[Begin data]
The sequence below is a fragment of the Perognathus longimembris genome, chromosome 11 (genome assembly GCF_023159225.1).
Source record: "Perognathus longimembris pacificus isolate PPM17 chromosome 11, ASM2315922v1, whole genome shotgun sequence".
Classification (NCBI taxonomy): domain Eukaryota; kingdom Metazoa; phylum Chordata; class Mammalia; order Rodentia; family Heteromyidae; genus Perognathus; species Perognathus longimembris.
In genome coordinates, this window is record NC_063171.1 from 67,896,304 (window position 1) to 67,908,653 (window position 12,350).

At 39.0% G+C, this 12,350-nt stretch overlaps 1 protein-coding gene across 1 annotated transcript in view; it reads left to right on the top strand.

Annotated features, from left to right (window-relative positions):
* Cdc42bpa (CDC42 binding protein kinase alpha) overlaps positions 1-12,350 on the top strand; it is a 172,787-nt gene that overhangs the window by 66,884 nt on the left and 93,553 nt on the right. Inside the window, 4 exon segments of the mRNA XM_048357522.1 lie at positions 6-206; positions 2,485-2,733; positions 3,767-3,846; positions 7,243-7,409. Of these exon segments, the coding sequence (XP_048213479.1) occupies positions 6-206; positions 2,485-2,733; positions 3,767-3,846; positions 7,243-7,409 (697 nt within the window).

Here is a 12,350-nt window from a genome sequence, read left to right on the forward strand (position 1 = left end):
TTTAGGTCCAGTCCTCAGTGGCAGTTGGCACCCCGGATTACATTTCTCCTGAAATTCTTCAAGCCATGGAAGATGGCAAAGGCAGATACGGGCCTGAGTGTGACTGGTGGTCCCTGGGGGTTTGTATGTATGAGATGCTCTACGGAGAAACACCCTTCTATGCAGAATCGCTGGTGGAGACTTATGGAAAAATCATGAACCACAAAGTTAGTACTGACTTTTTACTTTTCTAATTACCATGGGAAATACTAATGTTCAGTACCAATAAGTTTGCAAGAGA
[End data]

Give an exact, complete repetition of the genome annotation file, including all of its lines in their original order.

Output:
The sequence below is a fragment of the Perognathus longimembris genome, chromosome 11 (genome assembly GCF_023159225.1).
Source record: "Perognathus longimembris pacificus isolate PPM17 chromosome 11, ASM2315922v1, whole genome shotgun sequence".
Classification (NCBI taxonomy): domain Eukaryota; kingdom Metazoa; phylum Chordata; class Mammalia; order Rodentia; family Heteromyidae; genus Perognathus; species Perognathus longimembris.
In genome coordinates, this window is record NC_063171.1 from 67,896,304 (window position 1) to 67,908,653 (window position 12,350).

At 39.0% G+C, this 12,350-nt stretch overlaps 1 protein-coding gene across 1 annotated transcript in view; it reads left to right on the top strand.

Annotated features, from left to right (window-relative positions):
* Cdc42bpa (CDC42 binding protein kinase alpha) overlaps positions 1-12,350 on the top strand; it is a 172,787-nt gene that overhangs the window by 66,884 nt on the left and 93,553 nt on the right. Inside the window, 4 exon segments of the mRNA XM_048357522.1 lie at positions 6-206; positions 2,485-2,733; positions 3,767-3,846; positions 7,243-7,409. Of these exon segments, the coding sequence (XP_048213479.1) occupies positions 6-206; positions 2,485-2,733; positions 3,767-3,846; positions 7,243-7,409 (697 nt within the window).

Here is a 12,350-nt window from a genome sequence, read left to right on the forward strand (position 1 = left end):
TTTAGGTCCAGTCCTCAGTGGCAGTTGGCACCCCGGATTACATTTCTCCTGAAATTCTTCAAGCCATGGAAGATGGCAAAGGCAGATACGGGCCTGAGTGTGACTGGTGGTCCCTGGGGGTTTGTATGTATGAGATGCTCTACGGAGAAACACCCTTCTATGCAGAATCGCTGGTGGAGACTTATGGAAAAATCATGAACCACAAAGTTAGTACTGACTTTTTACTTTTCTAATTACCATGGGAAATACTAATGTTCAGTACCAATAAGTTTGCAAGAGA